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Sonny James Songs Collection

AlbertaRose Salutes Our Military Men & Women!
Thank YOU! and GodSpeed to Victory!
Never Forget Their Sacrifices!

 
A Little Bit South Of Sakatoon   A Mile And A Quarter
Apache   Are You Mine
Ask Marie   Born To Be With You
Bright Lights, Big City   Empty Arms
Endlessly   I Forgot More Than You'll Ever Know
I Guess It Doesn't Matter Anymore   I Love You More And More Everyday
Indian Love Call   In The Jailhouse Now
Invisible Tears   Is It Wrong For Loving You
It Keeps Right On Hurting   FOR MORE Sonny James

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About Sonny James
(1929- )
Dubbed the "Southern Gentleman"
American Country Music Singer-songwriter.

Sonny James (born James Loden on May 1, 1929 in Hackleburg, Alabama) is an American country music singer and songwriter. In 2006, James was elected into the Country Music Hall of Fame.

Sonny James (Loden) was born on a farm into a family of musicians. By age three he was playing a mandolin and singing. At age four he joined with his "Mom" & "Pop" and nine-year-old sister Thelma "Sis" to perform on an area radio station. Ruby Palmer also joined the group and the singing Sonny Boy & The Loden family's popularity was such that before long they were playing theaters, auditoriums and schoolhouses throughout the southern United States. After years on the road, the two girls married and the family band dissolved in 1947.

In 1950, Sonny James joined a country group in Memphis, Tennessee, but his desire for a full-time career in music was interrupted by service in the Korean War. After nearly eighteen months overseas, he was shipped home and discharged in the late fall of 1952. James later headed for Nashville, Tennessee where, with the help of Chet Atkins, whom James had roomed with, he signed with Capitol Records. The company had him drop his last name of Loden, and as "Sonny James" he made his first studio record. While appearing on a popular radio show, the Louisiana Hayride, he met musician Slim Whitman. James's performance on stage playing a fiddle and singing brought a strong crowd response and Whitman invited him to front for his new touring band. James stayed with Whitman's group for a few months before returning to Nashville to make further recordings including what became his first Top Ten country hit, That's Me Without You. Over the next few years, he had several songs that did reasonably well on the country music charts and he continued to develop his career with performances at live country music shows. He also did well on radio and then on the all-important new medium, television, where he appeared on the Ozark Jubilee and Ed Sullivan shows.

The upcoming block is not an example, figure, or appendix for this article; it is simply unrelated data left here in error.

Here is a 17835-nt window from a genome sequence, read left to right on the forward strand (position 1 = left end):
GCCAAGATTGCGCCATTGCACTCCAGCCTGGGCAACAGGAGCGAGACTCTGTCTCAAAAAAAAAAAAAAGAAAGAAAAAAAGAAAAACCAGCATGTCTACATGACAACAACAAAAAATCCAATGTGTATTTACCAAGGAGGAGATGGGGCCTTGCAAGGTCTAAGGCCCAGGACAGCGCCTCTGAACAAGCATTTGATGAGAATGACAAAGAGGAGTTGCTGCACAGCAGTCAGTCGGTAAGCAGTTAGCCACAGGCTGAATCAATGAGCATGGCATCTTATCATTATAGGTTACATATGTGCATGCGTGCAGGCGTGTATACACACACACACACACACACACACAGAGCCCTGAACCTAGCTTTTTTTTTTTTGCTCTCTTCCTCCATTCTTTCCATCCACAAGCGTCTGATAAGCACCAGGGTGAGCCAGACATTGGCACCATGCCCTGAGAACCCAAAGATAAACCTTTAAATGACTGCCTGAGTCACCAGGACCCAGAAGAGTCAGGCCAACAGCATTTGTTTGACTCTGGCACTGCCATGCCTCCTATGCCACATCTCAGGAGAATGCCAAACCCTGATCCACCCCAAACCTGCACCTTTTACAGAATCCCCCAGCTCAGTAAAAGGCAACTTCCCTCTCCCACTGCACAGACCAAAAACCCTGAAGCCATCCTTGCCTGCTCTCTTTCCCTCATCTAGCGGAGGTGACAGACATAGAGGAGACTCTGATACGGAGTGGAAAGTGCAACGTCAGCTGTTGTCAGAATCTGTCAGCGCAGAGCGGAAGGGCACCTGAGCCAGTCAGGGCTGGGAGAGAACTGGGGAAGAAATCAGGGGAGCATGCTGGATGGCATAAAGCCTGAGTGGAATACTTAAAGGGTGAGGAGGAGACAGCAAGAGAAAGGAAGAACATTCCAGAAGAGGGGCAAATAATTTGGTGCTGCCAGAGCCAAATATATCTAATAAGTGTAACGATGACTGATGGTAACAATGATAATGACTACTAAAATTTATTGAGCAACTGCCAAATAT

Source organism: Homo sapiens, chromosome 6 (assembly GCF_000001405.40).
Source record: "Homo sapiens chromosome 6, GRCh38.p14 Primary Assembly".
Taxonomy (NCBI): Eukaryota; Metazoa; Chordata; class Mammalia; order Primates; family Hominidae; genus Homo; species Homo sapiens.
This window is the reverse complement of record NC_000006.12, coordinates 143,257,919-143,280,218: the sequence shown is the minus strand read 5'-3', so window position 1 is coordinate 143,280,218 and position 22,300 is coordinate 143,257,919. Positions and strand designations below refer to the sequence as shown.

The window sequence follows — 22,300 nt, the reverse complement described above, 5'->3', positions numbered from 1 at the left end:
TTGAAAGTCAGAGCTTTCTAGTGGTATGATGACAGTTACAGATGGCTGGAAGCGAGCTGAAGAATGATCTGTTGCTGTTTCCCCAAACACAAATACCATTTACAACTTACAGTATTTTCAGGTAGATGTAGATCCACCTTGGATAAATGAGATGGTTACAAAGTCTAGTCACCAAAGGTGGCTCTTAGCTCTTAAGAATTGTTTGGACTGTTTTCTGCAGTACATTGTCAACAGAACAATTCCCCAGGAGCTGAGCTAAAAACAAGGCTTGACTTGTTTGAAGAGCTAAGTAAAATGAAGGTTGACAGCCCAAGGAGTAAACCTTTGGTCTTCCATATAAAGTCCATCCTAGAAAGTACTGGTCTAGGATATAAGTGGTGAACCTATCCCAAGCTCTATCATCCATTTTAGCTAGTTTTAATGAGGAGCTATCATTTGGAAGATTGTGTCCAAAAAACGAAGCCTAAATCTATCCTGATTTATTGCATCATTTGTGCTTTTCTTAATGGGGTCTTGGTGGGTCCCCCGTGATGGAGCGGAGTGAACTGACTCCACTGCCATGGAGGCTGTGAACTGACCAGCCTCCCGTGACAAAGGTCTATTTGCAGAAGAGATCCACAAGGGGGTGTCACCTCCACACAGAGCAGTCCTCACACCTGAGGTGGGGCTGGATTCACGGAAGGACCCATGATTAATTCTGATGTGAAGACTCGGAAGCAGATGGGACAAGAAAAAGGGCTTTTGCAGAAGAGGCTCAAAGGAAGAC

His Career

Dubbed the "Southern Gentleman" because of his polite demeanor, Sonny James recorded "Young Love", a 45 rpm single for which he would forever be remembered. That was in 1957. As the first-ever teenage country "crossover" single, it topped both the country and pop music charts. He gained more exposure with a television appearances on the very important Ed Sullivan Show. After leaving Capitol Records for the 1st time in 1959, Sonny James signed with National Recording Corporation. His career also included stints with Dot (1960-1961), RCA (1961-1962), his second stint with Capitol (1963-1972), Columbia (1972-1979), Monument (1979), and Dimension (1981-1983). Sonny James went on to a long and highly successful career and in 1962 he became a member of the Grand Ole Opry. From 1964 to 1972, Sonny James was a dominant force in country music. Beginning in 1967 with "I'll Never Find Another You" and ending with "Here Comes Honey Again" in 1971, Sonny James recorded 16 straight #1 singles in addition to 72 verified chart hits. James's career No. 1 total would eventually stand at 23, the last coming with 1974's "Is It Wrong (For Loving You)."

The No. 1 streak record is a point of contention among historians. Country supergroup Alabama reportedly surpassed James's record in 1985 with their 17th No. 1 song, "Forty Hour Week (For a Livin')," but the dispute stems from a 1982 Christmas single, "Christmas in Dixie." The Christmas song peaked at No. 35 on the Billboard magazine Hot Country Singles chart in January 1983, in the middle of what is widely considered to be a streak of 21 No. 1 songs. Some sources, including the Alabama Music Hall of Fame web site, state that the failure of "Christmas in Dixie" snapped Alabama's streak before it could achieve parity with James's; others, such as Joel Whitburn's "Top Country Songs: 1944-2005", disregard non-No. 1 Christmas singles (such as "Christmas in Dixie") in determining chart-topping streaks and consider Alabama to have surpassed the record.

James was a guest performer on popular television shows, such as the Bob Hope Show, the Ed Sullivan Show and Hee Haw. He also made minor appearances in several Hollywood motion pictures and in 1969, Billboard magazine named him "Artist of the Year."

Settling Down

In 1983, James retired to his home and wife Doris in Nashville, Tennessee.

For his contribution to the music industry, James has a star on the Hollywood Walk of Fame.

In 2006, James was inducted into the Country Music Hall of Fame and Museum, and also appeared on TV for the first time in nearly 20 years, to accept his induction on the Country Music Association Awards, on November 6, 2006.

Source: Wikipedia, the free encyclopedia that anyone can edit.

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